PHOENIX - Several bills introduced by Republican state lawmakers in Arizona are aimed at changing the way Arizonans vote by mail, and getting rid of the permanent early voter list altogether.
Currently, there are two bills in the State House and one bill in the State Senate that targets elections. One bill sponsored by State Rep. Kevin Payne of Peoria would require voters to get their signatures notarized before mailing their ballots in.
More than 3.4 million ballots were cast in Arizona in the 2020 election, and the majority of voters are on a Permanent Early Voter List, and voted by mail. Democrats and voting rights activists are raising alarm, saying these proposed measures amount to voter suppression.
"It’s the preferable method of voting for 80% of Arizona voters," said State Rep. Athena Salman of Tempe. "To see Republicans do this power grab after the highest voter turnout elections in our state's history, in the shadows of an attempt to overthrow the election results in Arizona, there’s no other way to describe this than as a flat-out power grab, and that’s what this is."
"Requiring a notarization does away with vote-by-mail, for all intents and purposes," said Alex Gulotta, the Arizona State Director for the group All Voting Is Local. "When was the last time you got something notarized? Having to have something notarized is a big burden to a voter. It creates a barrier, so what we see are a bunch of bills that create a barrier to voting."
Another bill, which was introduced in the State Senate by Michelle Ugenti-Rita, seeks to allow officials to purge certain voters on the Permanent Early Voting List if they have not voted in both the primary and general elections for two straight cycles.
"You'll be removed unless you decide at some point to get back on the list," said State Sen. Ugenti-Rita. "Of course, that doesn't interfere with your ability to vote. You can still vote in-person early, or in-person day of."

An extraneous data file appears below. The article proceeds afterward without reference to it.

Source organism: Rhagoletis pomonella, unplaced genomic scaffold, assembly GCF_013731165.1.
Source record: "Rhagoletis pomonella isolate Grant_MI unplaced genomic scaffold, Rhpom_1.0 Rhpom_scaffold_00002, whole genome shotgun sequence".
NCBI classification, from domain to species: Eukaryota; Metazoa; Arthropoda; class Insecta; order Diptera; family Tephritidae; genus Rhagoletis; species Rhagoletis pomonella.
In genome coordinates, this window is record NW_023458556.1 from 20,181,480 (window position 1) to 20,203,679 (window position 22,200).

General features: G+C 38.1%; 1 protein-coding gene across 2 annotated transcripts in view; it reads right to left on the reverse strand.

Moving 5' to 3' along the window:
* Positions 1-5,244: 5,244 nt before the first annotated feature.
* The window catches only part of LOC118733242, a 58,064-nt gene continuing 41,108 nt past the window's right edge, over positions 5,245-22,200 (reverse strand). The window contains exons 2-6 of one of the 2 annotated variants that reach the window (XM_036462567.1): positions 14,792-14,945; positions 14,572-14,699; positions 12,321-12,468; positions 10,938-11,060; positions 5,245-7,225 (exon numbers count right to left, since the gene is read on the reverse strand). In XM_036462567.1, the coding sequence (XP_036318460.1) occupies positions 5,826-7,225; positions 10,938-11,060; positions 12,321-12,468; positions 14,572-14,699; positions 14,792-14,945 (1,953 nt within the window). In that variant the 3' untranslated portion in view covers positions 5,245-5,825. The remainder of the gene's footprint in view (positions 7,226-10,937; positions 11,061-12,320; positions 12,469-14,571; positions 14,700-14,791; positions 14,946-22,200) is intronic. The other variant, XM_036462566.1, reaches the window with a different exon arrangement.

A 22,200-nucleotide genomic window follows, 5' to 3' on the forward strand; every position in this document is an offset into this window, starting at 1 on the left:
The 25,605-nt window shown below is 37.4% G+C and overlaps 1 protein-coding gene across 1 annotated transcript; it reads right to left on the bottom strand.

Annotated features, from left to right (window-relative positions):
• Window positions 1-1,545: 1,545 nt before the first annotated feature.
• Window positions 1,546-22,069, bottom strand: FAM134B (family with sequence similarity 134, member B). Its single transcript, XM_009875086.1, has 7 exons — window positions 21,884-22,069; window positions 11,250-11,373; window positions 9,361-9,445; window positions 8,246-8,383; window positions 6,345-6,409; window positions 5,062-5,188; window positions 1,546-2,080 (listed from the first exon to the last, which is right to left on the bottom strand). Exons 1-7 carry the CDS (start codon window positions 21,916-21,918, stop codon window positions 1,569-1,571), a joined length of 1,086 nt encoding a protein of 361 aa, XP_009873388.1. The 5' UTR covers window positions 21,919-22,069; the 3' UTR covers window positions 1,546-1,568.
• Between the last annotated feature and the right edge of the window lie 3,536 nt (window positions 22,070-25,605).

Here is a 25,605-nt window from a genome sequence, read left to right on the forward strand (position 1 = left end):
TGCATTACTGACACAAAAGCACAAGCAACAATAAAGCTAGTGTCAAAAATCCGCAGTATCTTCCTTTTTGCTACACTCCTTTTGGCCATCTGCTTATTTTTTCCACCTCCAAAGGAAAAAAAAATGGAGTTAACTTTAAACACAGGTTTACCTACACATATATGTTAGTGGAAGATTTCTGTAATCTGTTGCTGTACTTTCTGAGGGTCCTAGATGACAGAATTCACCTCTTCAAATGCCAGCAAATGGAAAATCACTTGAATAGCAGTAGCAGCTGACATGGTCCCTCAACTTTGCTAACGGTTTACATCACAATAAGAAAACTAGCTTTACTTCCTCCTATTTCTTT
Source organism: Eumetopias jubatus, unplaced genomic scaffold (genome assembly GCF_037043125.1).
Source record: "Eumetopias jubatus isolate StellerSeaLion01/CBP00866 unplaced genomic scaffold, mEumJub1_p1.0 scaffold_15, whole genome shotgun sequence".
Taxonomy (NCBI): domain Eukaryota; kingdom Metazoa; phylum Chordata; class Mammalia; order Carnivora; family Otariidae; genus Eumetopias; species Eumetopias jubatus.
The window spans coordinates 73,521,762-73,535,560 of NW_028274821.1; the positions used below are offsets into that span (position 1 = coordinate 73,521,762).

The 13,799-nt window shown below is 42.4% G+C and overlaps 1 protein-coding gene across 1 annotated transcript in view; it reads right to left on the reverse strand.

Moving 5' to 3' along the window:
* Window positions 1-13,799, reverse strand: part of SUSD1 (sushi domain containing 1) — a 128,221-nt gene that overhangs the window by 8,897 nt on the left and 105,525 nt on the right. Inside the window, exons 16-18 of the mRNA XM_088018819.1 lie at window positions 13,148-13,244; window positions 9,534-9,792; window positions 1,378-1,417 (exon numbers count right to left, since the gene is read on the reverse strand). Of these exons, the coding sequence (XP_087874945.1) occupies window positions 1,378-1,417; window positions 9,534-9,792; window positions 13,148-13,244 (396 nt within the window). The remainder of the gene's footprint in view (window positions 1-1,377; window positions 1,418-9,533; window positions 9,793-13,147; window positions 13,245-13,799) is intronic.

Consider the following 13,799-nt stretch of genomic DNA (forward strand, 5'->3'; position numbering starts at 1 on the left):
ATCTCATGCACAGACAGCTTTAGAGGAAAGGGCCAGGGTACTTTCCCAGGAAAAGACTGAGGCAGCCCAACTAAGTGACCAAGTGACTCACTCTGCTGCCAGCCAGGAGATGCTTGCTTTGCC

"These are all efforts to completely eliminate the Permanent Early Vote List, or severely restrict it so that eligible voters don’t actually have means in which they can vote," said State Rep. Salman.
The Senate bill was heard in committee on Jan. 21, and passed the bill in a five-to-three vote.
A coalition of community organizations and voting rights groups have released a statement, saying the bills are "blatant attempts at voter suppression, part of a larger pattern of attacks on our democratic norms," and that "as Arizonans, we are determined to stop these bills. Together, we must uplift and reaffirm our state's commitment to democracy."
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State Sen. Ugenti-Rita says her bill is about cleaning up the early voting list, and making sure ballots are only sent to those who really intend to vote.
"Maybe you are voting, but you're not voting by mail, so you're just going to continue to just not vote by mail, so I don't think this is going to be disruptive for anyone," said State Sen. Ugenti-Rita. "If you are voting by mail, this won't have an impact because you'll continue to receive your mail-in ballot via the mailbox."
FOX 10 has contacted State Reps. Payne and Walt Blackman for comment on this story, but calls to their respective offices were not returned.
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